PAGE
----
“The Cancer Society is one of New Zealand’s most trusted organisations. We will continue to have our products independently tested to ensure that people are provided a very high-level of protection when using Cancer Society sunscreen.”
Call for regulation of sunscreens
Mr Kernaghan says that one thing the two organisations see eye-to-eye on is that sunscreen products manufactured and distributed in New Zealand should be regulated, just as they are in Australia.
Cancer Society branded sunscreens have been proven to exceed their SPF claims when used correctly. Its sunscreens are tested to the exacting laboratory standards required under the AS/NZS 2604 standard regulatory guidelines covering SPF and product stability/efficacy criteria, including water resistance and UVA/UVB Broad Spectrum.
All Cancer Society branded sunscreen formulations are independently tested and have returned results that exceed the SPF claims on their label. For example, the SPF50+ Kids Pure sunscreen most recently delivered an SPF test result of 60 (Products require an SPF60 or over to achieve the SPF50+ claim).
Dealing with consumer complaints
The Cancer Society deals with consumer complaints about the effectiveness of its products on an individual basis regardless of whether complaints go to the media. The Cancer Society has received around 60 complaints a year for the past three years.
No formal consumer complaint investigation over the past six years has found issue with the SPF label claim or overall quality of a Cancer Society product.
This season’s complaints are in keeping with previous years in number and type. Of the 49 queries this season (11 allergic reaction and 38 sunburn), seven complaints have opted to continue with a formal complaint and had their product available for testing. Of four completed investigations to date, independent lab testing detected no product issues.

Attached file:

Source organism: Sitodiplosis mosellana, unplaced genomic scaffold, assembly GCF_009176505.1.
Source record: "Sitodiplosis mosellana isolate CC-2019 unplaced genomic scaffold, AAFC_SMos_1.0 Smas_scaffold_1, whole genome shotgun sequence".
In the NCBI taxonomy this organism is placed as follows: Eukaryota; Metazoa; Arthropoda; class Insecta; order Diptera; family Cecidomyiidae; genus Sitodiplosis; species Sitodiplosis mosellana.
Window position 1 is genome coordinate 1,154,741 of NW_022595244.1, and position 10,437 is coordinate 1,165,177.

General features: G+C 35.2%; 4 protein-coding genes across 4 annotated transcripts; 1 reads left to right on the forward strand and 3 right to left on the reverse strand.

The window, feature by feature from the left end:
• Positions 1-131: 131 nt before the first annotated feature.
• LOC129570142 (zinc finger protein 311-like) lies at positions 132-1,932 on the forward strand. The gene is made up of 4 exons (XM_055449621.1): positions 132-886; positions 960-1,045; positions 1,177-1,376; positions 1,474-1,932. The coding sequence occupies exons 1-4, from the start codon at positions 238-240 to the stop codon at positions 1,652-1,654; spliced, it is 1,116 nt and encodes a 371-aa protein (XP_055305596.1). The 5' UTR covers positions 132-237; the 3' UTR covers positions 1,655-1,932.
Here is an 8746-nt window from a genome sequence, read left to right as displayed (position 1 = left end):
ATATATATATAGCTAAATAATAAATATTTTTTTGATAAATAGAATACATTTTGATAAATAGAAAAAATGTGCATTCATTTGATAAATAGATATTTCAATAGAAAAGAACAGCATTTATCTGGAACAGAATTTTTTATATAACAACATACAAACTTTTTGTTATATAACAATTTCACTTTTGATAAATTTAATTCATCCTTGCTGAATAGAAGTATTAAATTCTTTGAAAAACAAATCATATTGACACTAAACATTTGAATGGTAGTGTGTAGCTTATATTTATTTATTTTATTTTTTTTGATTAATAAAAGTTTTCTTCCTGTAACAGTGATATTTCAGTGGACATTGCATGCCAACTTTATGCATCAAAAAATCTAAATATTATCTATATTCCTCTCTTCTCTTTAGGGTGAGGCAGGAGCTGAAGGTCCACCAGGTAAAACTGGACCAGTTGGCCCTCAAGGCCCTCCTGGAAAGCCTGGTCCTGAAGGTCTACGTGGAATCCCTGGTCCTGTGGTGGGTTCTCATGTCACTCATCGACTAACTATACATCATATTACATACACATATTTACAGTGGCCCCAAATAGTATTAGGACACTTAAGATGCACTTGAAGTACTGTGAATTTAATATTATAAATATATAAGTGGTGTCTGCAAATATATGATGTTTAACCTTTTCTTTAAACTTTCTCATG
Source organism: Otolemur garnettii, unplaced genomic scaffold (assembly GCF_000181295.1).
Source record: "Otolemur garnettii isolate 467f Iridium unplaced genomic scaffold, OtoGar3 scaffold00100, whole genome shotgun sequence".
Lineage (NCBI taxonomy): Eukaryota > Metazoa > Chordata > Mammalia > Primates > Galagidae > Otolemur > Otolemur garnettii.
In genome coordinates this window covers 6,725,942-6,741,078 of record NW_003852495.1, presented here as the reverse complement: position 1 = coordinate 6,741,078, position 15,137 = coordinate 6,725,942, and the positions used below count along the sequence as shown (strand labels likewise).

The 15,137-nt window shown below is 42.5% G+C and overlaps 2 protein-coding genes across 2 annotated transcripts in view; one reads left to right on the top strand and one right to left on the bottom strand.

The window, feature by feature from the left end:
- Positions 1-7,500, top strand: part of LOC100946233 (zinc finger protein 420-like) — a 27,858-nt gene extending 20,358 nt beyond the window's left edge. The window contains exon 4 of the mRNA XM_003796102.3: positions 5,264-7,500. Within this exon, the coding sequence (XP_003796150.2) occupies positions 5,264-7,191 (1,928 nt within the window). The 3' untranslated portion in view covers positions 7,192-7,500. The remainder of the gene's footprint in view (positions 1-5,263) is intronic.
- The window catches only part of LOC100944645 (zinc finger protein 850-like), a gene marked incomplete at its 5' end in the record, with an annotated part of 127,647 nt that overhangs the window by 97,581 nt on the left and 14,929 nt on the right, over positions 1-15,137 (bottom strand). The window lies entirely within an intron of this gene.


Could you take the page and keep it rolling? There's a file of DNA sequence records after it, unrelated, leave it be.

While the Cancer Society can only rule out product defects through the investigation and testing, it is likely most complaints are instances of skin sensitivity or improper application.
Being sun smart
The New Zealand sun is unforgiving. New Zealanders can use Cancer Society products with confidence, but it must be applied correctly and used in conjunction with other sun smart measures. Users should never assume they are “bullet proof” in terms of sunburn simply because they have used some sunscreen.
The sun smart measures include:
• Application 35mL per average person at least 20 minutes before going outside.
• Reapply consistently and generously at least every two hours especially if swimming, sweating or rubbing off.
• Avoid peak UV level times between 10am and 4pm during summer and remember to use sunscreen in conjunction with other sun smart measures. People should refer to the label for further advice and warnings, remember to apply sunscreen even on cloudy days as UV rays will still cause skin damage.
Children under sensitive skin advice should patch test for 24 hours before full application. Patch test either inside of the wrist or back of the knee for any reaction i.e. redness or irritation. Discontinue if it continues and see medical advice. Read back of label.